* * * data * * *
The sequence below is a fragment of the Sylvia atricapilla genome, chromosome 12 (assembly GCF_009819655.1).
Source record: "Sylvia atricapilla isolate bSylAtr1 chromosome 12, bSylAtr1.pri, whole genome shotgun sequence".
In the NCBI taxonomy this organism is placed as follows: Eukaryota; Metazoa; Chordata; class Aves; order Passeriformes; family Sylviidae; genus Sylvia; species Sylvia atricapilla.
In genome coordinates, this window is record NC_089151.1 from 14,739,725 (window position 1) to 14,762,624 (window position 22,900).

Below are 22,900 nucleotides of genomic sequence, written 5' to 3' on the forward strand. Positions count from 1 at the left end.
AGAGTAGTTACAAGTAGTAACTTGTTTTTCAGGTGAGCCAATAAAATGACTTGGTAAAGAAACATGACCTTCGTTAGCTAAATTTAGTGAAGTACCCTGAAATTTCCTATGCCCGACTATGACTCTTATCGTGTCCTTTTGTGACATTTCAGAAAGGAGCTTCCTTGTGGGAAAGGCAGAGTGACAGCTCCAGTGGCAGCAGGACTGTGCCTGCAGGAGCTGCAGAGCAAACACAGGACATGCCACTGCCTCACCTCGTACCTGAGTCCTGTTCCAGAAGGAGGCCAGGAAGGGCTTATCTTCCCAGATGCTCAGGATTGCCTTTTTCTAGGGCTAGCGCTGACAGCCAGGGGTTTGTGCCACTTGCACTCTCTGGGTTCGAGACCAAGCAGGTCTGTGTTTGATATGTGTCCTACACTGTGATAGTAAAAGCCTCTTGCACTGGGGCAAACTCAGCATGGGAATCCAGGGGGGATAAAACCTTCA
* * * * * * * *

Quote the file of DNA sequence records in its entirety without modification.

The sequence below is a fragment of the Sylvia atricapilla genome, chromosome 12 (assembly GCF_009819655.1).
Source record: "Sylvia atricapilla isolate bSylAtr1 chromosome 12, bSylAtr1.pri, whole genome shotgun sequence".
In the NCBI taxonomy this organism is placed as follows: Eukaryota; Metazoa; Chordata; class Aves; order Passeriformes; family Sylviidae; genus Sylvia; species Sylvia atricapilla.
In genome coordinates, this window is record NC_089151.1 from 14,739,725 (window position 1) to 14,762,624 (window position 22,900).

Below are 22,900 nucleotides of genomic sequence, written 5' to 3' on the forward strand. Positions count from 1 at the left end.
AGAGTAGTTACAAGTAGTAACTTGTTTTTCAGGTGAGCCAATAAAATGACTTGGTAAAGAAACATGACCTTCGTTAGCTAAATTTAGTGAAGTACCCTGAAATTTCCTATGCCCGACTATGACTCTTATCGTGTCCTTTTGTGACATTTCAGAAAGGAGCTTCCTTGTGGGAAAGGCAGAGTGACAGCTCCAGTGGCAGCAGGACTGTGCCTGCAGGAGCTGCAGAGCAAACACAGGACATGCCACTGCCTCACCTCGTACCTGAGTCCTGTTCCAGAAGGAGGCCAGGAAGGGCTTATCTTCCCAGATGCTCAGGATTGCCTTTTTCTAGGGCTAGCGCTGACAGCCAGGGGTTTGTGCCACTTGCACTCTCTGGGTTCGAGACCAAGCAGGTCTGTGTTTGATATGTGTCCTACACTGTGATAGTAAAAGCCTCTTGCACTGGGGCAAACTCAGCATGGGAATCCAGGGGGGATAAAACCTTCA